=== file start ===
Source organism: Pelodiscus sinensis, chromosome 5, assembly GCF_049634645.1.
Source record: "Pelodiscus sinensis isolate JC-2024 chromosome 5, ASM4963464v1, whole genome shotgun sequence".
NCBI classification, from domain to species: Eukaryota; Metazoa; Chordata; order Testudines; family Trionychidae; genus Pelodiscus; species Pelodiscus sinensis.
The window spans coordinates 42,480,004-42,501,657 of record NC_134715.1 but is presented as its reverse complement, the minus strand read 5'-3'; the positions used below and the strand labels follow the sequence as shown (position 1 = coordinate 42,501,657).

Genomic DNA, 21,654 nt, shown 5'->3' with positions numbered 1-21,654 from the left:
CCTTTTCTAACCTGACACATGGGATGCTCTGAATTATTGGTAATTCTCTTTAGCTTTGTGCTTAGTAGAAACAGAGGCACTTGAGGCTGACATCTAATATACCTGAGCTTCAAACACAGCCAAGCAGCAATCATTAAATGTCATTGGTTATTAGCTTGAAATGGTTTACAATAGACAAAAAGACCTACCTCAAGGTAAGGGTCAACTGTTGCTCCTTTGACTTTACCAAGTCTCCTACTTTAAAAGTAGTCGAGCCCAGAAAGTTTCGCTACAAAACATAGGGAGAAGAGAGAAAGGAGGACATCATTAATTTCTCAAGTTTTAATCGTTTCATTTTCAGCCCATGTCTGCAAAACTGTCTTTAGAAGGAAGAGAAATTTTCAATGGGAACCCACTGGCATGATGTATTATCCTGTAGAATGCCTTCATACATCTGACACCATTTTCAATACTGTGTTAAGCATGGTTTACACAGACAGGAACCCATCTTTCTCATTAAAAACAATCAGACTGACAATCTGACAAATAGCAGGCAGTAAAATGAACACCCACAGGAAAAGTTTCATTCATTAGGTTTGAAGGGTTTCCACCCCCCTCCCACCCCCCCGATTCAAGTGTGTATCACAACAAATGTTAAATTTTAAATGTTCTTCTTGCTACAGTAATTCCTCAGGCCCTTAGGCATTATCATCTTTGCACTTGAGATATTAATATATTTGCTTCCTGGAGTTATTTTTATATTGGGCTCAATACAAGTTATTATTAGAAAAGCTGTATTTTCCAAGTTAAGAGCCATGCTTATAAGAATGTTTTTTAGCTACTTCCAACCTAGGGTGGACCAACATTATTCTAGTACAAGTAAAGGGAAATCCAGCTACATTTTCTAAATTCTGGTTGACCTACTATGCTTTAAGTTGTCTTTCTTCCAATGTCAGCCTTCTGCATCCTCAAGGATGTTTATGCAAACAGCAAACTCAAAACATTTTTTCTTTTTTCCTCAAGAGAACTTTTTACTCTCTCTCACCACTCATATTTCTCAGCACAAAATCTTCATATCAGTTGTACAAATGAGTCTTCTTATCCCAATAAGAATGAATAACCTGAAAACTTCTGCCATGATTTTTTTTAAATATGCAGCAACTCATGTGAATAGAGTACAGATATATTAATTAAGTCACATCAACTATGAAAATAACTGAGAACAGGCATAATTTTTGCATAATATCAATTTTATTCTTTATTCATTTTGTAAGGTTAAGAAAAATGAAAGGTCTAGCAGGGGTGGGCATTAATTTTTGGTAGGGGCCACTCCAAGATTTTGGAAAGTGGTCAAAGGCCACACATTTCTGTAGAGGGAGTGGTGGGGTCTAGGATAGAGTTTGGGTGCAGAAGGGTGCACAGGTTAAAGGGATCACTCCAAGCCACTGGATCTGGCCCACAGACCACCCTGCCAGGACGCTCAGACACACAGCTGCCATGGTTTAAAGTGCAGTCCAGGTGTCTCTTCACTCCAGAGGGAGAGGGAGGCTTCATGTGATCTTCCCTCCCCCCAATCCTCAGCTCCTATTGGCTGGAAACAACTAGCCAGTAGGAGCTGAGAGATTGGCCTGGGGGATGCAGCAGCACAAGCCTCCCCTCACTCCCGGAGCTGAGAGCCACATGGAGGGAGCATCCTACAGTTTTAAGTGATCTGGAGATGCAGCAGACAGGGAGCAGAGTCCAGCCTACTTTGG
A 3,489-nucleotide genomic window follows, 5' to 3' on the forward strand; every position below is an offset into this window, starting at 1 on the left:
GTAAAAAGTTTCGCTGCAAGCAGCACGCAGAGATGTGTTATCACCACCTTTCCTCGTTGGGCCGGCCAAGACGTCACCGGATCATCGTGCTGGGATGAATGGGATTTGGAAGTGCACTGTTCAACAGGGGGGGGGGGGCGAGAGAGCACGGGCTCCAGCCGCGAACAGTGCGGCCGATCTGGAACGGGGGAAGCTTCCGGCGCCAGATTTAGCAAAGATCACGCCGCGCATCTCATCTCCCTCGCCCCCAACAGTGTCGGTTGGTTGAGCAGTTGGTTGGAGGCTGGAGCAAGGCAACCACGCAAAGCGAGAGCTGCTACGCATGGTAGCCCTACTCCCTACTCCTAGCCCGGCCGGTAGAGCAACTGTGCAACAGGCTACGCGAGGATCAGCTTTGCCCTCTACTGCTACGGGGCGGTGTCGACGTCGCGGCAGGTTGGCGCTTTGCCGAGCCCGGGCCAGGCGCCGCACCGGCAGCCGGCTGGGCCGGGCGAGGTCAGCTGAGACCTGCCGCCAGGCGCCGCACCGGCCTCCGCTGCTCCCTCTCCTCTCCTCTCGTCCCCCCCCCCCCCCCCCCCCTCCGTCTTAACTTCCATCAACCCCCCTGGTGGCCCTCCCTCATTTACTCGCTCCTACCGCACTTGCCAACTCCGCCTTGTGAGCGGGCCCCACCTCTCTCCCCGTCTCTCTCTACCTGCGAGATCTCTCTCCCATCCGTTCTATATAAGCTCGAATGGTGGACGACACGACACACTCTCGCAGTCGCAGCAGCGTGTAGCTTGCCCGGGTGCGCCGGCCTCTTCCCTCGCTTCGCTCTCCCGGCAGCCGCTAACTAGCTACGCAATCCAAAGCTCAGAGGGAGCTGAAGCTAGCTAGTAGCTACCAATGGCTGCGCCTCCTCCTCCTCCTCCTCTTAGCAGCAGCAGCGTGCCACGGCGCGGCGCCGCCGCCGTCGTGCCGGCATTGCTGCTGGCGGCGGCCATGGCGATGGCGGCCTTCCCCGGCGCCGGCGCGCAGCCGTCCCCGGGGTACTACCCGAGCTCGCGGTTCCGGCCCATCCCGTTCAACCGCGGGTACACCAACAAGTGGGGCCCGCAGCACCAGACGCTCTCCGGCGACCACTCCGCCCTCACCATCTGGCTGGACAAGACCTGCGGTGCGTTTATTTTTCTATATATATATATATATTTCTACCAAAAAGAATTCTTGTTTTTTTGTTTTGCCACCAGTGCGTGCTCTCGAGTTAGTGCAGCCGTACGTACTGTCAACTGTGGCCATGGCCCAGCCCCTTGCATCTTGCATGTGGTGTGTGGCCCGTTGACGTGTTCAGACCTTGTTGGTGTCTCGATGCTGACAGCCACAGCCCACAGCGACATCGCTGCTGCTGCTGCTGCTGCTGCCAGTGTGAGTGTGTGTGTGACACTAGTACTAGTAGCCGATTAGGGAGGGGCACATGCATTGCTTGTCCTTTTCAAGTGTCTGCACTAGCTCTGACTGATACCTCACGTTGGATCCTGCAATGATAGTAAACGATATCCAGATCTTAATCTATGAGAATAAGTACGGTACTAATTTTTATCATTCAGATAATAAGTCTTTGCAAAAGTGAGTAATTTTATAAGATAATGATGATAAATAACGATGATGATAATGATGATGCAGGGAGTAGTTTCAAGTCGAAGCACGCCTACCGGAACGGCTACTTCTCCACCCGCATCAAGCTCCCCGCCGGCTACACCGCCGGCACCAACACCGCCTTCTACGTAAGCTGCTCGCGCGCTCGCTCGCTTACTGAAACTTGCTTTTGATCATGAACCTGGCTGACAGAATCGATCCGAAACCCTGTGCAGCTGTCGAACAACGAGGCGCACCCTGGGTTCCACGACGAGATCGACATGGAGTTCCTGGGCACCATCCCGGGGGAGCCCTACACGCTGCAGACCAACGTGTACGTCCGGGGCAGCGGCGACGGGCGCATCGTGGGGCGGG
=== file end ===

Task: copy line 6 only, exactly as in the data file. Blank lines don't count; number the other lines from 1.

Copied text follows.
CCTTTTCTAACCTGACACATGGGATGCTCTGAATTATTGGTAATTCTCTTTAGCTTTGTGCTTAGTAGAAACAGAGGCACTTGAGGCTGACATCTAATATACCTGAGCTTCAAACACAGCCAAGCAGCAATCATTAAATGTCATTGGTTATTAGCTTGAAATGGTTTACAATAGACAAAAAGACCTACCTCAAGGTAAGGGTCAACTGTTGCTCCTTTGACTTTACCAAGTCTCCTACTTTAAAAGTAGTCGAGCCCAGAAAGTTTCGCTACAAAACATAGGGAGAAGAGAGAAAGGAGGACATCATTAATTTCTCAAGTTTTAATCGTTTCATTTTCAGCCCATGTCTGCAAAACTGTCTTTAGAAGGAAGAGAAATTTTCAATGGGAACCCACTGGCATGATGTATTATCCTGTAGAATGCCTTCATACATCTGACACCATTTTCAATACTGTGTTAAGCATGGTTTACACAGACAGGAACCCATCTTTCTCATTAAAAACAATCAGACTGACAATCTGACAAATAGCAGGCAGTAAAATGAACACCCACAGGAAAAGTTTCATTCATTAGGTTTGAAGGGTTTCCACCCCCCTCCCACCCCCCCGATTCAAGTGTGTATCACAACAAATGTTAAATTTTAAATGTTCTTCTTGCTACAGTAATTCCTCAGGCCCTTAGGCATTATCATCTTTGCACTTGAGATATTAATATATTTGCTTCCTGGAGTTATTTTTATATTGGGCTCAATACAAGTTATTATTAGAAAAGCTGTATTTTCCAAGTTAAGAGCCATGCTTATAAGAATGTTTTTTAGCTACTTCCAACCTAGGGTGGACCAACATTATTCTAGTACAAGTAAAGGGAAATCCAGCTACATTTTCTAAATTCTGGTTGACCTACTATGCTTTAAGTTGTCTTTCTTCCAATGTCAGCCTTCTGCATCCTCAAGGATGTTTATGCAAACAGCAAACTCAAAACATTTTTTCTTTTTTCCTCAAGAGAACTTTTTACTCTCTCTCACCACTCATATTTCTCAGCACAAAATCTTCATATCAGTTGTACAAATGAGTCTTCTTATCCCAATAAGAATGAATAACCTGAAAACTTCTGCCATGATTTTTTTTAAATATGCAGCAACTCATGTGAATAGAGTACAGATATATTAATTAAGTCACATCAACTATGAAAATAACTGAGAACAGGCATAATTTTTGCATAATATCAATTTTATTCTTTATTCATTTTGTAAGGTTAAGAAAAATGAAAGGTCTAGCAGGGGTGGGCATTAATTTTTGGTAGGGGCCACTCCAAGATTTTGGAAAGTGGTCAAAGGCCACACATTTCTGTAGAGGGAGTGGTGGGGTCTAGGATAGAGTTTGGGTGCAGAAGGGTGCACAGGTTAAAGGGATCACTCCAAGCCACTGGATCTGGCCCACAGACCACCCTGCCAGGACGCTCAGACACACAGCTGCCATGGTTTAAAGTGCAGTCCAGGTGTCTCTTCACTCCAGAGGGAGAGGGAGGCTTCATGTGATCTTCCCTCCCCCCAATCCTCAGCTCCTATTGGCTGGAAACAACTAGCCAGTAGGAGCTGAGAGATTGGCCTGGGGGATGCAGCAGCACAAGCCTCCCCTCACTCCCGGAGCTGAGAGCCACATGGAGGGAGCATCCTACAGTTTTAAGTGATCTGGAGATGCAGCAGACAGGGAGCAGAGTCCAGCCTACTTTGG